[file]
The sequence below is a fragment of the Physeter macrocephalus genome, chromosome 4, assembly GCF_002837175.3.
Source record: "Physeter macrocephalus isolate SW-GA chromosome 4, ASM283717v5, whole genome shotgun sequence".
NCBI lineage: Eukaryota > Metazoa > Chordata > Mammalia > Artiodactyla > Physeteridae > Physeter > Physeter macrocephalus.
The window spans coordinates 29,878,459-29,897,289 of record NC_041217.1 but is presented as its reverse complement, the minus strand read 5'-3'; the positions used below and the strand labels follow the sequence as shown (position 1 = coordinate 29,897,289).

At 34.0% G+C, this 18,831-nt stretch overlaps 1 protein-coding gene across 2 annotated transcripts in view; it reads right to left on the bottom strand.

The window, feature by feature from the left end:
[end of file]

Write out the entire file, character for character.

The sequence below is a fragment of the Physeter macrocephalus genome, chromosome 4, assembly GCF_002837175.3.
Source record: "Physeter macrocephalus isolate SW-GA chromosome 4, ASM283717v5, whole genome shotgun sequence".
NCBI lineage: Eukaryota > Metazoa > Chordata > Mammalia > Artiodactyla > Physeteridae > Physeter > Physeter macrocephalus.
The window spans coordinates 29,878,459-29,897,289 of record NC_041217.1 but is presented as its reverse complement, the minus strand read 5'-3'; the positions used below and the strand labels follow the sequence as shown (position 1 = coordinate 29,897,289).

At 34.0% G+C, this 18,831-nt stretch overlaps 1 protein-coding gene across 2 annotated transcripts in view; it reads right to left on the bottom strand.

The window, feature by feature from the left end: